The percentage of American adults with strong financial literacy—the ability to understand various financial-related concepts and put them to use—has fallen to historically low levels in recent years.

One example: Just 34 percent of adults showed high levels of financial literacy in 2018—down from 42 percent nine years earlier—based on a financial literacy test offered by the FINRA Investor Education Foundation. 

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Findings such as this are prompting more families to push for greater financial literacy among kids and other young Americans to help reverse recent trends. And indeed, if you have children or grandchildren, there’s likely a lot you can do to instill some financial smarts in your heirs. 

Concepts to cover 

The “right” financial literacy knowledge will differ depending on people’s age and maybe maturity level. That said, you probably want to address specific financial concepts—not just values-focused lessons such as the importance of saving money. 

Your list of important financial topics could look something like this:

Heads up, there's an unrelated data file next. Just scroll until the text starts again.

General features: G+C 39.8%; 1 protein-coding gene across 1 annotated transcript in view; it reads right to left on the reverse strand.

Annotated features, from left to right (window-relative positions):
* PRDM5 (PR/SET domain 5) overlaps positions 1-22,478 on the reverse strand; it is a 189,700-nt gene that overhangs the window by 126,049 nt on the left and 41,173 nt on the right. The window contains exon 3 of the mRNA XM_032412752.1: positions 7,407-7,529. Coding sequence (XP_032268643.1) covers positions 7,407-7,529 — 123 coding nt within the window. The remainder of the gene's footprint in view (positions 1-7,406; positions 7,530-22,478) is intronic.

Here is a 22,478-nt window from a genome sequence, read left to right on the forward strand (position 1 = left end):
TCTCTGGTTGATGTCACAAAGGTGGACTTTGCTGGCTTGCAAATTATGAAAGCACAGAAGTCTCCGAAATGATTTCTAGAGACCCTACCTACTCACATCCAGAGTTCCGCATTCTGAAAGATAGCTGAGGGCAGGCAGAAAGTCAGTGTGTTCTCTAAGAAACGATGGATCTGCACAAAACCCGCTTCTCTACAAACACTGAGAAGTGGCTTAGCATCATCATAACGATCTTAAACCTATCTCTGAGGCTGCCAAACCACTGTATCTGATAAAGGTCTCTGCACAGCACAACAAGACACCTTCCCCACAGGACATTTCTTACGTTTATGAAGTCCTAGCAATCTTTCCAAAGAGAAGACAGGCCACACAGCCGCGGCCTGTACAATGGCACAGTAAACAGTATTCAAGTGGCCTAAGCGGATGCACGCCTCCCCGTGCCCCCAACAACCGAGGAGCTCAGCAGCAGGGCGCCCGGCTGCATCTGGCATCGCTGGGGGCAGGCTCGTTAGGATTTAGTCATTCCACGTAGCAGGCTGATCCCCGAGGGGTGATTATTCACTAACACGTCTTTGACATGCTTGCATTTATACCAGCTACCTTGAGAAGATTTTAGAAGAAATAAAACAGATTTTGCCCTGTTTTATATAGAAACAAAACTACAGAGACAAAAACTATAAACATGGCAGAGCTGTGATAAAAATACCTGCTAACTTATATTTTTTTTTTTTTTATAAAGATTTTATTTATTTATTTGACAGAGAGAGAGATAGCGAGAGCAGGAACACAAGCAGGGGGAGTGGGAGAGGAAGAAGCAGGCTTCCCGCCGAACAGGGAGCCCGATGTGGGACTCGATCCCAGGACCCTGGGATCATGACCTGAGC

1. Unit pricing. Trips to the grocery store are a perfect and natural way to help a young child grasp the concept of price per pound, price per ounce and the like, so he or she can see how items that might seem less expensive can actually be more costly over time.

2. Budgeting. Setting up a basic budget can be one of the best ways for teens to wrap their arms around concepts like cash inflows and outflows, necessities versus wants, and emergency funds. This is where letting kids get some practical experience—an allowance, a small side business—can make a big impact.

3. Savings yields. Compare yields offered by local banks, online banks, CDs and other common vehicles for short-term savings or emergency funds. Do the math to see how much money you’d have at the end of one year with those various yields. Expand on the topic by discussing the differences in liquidity and access to your funds in these different account types.

4. Credit and borrowing. The allure of credit card spending often starts young—so it’s good to show kids early in their teens how interest charges on balances and cash advances are calculated, and what those charges mean in terms of the real cost of credit card purchases. Discussions about credit and loans might also include the topic of credit scores—their importance and how our behaviors impact them. 

5. Equity ownership. Eventually you’ll probably want to impart some facts about how capital markets work and how to tap into their growth potential through equities. The field is wide open here, from basics such as price per share and the pros and cons of direct ownership versus funds to the nuances of capital gains taxes and beyond.


Regardless of the specifics, look for ways to engage kids and young adults on your chosen topics so they want to learn and so the lessons will stick. 

The good news: There are lots of tools and resources you can tap to make the journey to financial literacy more fun and less like school.